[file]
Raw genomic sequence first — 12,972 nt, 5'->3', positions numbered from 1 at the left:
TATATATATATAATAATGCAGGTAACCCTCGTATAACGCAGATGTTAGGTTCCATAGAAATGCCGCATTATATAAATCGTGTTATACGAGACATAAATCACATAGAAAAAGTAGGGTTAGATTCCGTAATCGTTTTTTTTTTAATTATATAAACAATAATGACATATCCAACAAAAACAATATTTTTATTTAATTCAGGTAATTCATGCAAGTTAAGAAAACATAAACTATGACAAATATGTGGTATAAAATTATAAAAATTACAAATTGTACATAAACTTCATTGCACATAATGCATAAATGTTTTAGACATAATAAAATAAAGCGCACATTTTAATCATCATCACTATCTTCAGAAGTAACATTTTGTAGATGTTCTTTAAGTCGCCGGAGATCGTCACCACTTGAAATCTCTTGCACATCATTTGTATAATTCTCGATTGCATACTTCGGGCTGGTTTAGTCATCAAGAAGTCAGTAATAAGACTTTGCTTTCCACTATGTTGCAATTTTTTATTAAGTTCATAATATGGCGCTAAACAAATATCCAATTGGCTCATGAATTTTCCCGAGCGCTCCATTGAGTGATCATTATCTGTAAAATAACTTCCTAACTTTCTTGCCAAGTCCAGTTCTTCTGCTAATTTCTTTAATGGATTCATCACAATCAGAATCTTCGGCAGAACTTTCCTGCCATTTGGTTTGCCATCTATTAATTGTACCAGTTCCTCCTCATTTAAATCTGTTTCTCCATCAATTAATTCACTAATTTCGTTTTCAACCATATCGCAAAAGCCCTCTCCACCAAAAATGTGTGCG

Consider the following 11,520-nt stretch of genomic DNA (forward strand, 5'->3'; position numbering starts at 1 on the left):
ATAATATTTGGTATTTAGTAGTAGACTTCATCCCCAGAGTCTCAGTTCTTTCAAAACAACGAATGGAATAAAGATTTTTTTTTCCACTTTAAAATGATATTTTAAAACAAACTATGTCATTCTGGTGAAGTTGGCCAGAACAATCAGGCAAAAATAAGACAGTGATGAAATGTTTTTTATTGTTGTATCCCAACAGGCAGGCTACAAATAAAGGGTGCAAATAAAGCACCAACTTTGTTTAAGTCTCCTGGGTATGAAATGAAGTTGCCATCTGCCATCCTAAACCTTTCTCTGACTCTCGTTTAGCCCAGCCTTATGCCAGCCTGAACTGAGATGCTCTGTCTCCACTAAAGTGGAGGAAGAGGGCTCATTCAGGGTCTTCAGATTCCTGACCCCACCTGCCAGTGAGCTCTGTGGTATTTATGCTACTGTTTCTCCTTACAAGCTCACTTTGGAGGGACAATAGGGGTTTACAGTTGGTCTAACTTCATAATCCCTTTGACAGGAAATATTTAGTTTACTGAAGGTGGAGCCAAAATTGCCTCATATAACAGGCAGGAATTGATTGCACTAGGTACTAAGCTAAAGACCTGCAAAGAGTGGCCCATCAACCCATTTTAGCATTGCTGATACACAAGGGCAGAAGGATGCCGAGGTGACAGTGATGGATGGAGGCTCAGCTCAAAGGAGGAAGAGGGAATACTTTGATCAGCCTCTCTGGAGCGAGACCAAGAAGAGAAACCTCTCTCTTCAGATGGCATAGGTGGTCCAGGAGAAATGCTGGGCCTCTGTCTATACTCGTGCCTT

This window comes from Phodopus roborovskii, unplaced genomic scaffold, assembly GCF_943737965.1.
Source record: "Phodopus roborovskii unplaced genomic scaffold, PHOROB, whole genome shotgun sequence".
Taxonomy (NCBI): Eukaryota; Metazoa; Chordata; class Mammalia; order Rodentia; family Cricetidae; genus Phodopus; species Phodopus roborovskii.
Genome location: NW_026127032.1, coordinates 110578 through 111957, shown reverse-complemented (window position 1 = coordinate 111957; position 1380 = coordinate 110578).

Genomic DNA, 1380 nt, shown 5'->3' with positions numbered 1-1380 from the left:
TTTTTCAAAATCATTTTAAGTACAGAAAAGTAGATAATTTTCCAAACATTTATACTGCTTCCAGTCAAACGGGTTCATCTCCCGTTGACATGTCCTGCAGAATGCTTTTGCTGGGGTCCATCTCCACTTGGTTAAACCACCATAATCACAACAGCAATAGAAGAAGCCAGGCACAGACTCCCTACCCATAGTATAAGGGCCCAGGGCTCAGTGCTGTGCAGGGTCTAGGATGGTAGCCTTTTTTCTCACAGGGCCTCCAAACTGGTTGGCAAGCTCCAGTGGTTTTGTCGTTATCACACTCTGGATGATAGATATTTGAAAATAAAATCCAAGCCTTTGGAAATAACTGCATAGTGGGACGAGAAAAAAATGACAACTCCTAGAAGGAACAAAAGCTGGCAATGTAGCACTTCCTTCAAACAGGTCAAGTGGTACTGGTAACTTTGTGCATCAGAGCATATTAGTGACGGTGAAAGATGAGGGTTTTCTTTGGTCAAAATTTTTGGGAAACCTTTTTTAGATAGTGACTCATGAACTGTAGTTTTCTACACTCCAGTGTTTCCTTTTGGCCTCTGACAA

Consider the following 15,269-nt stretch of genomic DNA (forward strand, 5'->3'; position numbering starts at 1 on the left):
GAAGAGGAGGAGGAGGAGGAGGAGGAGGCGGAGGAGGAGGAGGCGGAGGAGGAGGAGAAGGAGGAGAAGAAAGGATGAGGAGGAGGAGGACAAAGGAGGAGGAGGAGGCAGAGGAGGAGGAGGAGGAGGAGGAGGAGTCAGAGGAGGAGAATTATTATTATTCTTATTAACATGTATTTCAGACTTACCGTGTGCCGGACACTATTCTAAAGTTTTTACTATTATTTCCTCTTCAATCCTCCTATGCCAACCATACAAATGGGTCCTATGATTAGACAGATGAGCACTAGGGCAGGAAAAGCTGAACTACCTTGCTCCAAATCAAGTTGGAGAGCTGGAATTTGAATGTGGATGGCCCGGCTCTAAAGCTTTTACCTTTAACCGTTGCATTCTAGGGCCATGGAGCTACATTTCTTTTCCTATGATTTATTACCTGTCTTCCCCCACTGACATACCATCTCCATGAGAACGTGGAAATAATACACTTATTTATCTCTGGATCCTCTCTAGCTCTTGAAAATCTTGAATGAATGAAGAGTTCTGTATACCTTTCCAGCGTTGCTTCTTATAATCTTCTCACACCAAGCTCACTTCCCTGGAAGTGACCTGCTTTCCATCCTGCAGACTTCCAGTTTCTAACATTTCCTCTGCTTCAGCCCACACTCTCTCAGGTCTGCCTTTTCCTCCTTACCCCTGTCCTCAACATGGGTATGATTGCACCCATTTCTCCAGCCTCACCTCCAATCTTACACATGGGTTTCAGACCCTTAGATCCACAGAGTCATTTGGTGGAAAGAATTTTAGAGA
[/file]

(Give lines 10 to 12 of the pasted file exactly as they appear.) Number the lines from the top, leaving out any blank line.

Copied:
TTTTTCAAAATCATTTTAAGTACAGAAAAGTAGATAATTTTCCAAACATTTATACTGCTTCCAGTCAAACGGGTTCATCTCCCGTTGACATGTCCTGCAGAATGCTTTTGCTGGGGTCCATCTCCACTTGGTTAAACCACCATAATCACAACAGCAATAGAAGAAGCCAGGCACAGACTCCCTACCCATAGTATAAGGGCCCAGGGCTCAGTGCTGTGCAGGGTCTAGGATGGTAGCCTTTTTTCTCACAGGGCCTCCAAACTGGTTGGCAAGCTCCAGTGGTTTTGTCGTTATCACACTCTGGATGATAGATATTTGAAAATAAAATCCAAGCCTTTGGAAATAACTGCATAGTGGGACGAGAAAAAAATGACAACTCCTAGAAGGAACAAAAGCTGGCAATGTAGCACTTCCTTCAAACAGGTCAAGTGGTACTGGTAACTTTGTGCATCAGAGCATATTAGTGACGGTGAAAGATGAGGGTTTTCTTTGGTCAAAATTTTTGGGAAACCTTTTTTAGATAGTGACTCATGAACTGTAGTTTTCTACACTCCAGTGTTTCCTTTTGGCCTCTGACAA

Consider the following 15,269-nt stretch of genomic DNA (forward strand, 5'->3'; position numbering starts at 1 on the left):
GAAGAGGAGGAGGAGGAGGAGGAGGAGGCGGAGGAGGAGGAGGCGGAGGAGGAGGAGAAGGAGGAGAAGAAAGGATGAGGAGGAGGAGGACAAAGGAGGAGGAGGAGGCAGAGGAGGAGGAGGAGGAGGAGGAGGAGTCAGAGGAGGAGAATTATTATTATTCTTATTAACATGTATTTCAGACTTACCGTGTGCCGGACACTATTCTAAAGTTTTTACTATTATTTCCTCTTCAATCCTCCTATGCCAACCATACAAATGGGTCCTATGATTAGACAGATGAGCACTAGGGCAGGAAAAGCTGAACTACCTTGCTCCAAATCAAGTTGGAGAGCTGGAATTTGAATGTGGATGGCCCGGCTCTAAAGCTTTTACCTTTAACCGTTGCATTCTAGGGCCATGGAGCTACATTTCTTTTCCTATGATTTATTACCTGTCTTCCCCCACTGACATACCATCTCCATGAGAACGTGGAAATAATACACTTATTTATCTCTGGATCCTCTCTAGCTCTTGAAAATCTTGAATGAATGAAGAGTTCTGTATACCTTTCCAGCGTTGCTTCTTATAATCTTCTCACACCAAGCTCACTTCCCTGGAAGTGACCTGCTTTCCATCCTGCAGACTTCCAGTTTCTAACATTTCCTCTGCTTCAGCCCACACTCTCTCAGGTCTGCCTTTTCCTCCTTACCCCTGTCCTCAACATGGGTATGATTGCACCCATTTCTCCAGCCTCACCTCCAATCTTACACATGGGTTTCAGACCCTTAGATCCACAGAGTCATTTGGTGGAAAGAATTTTAGAGA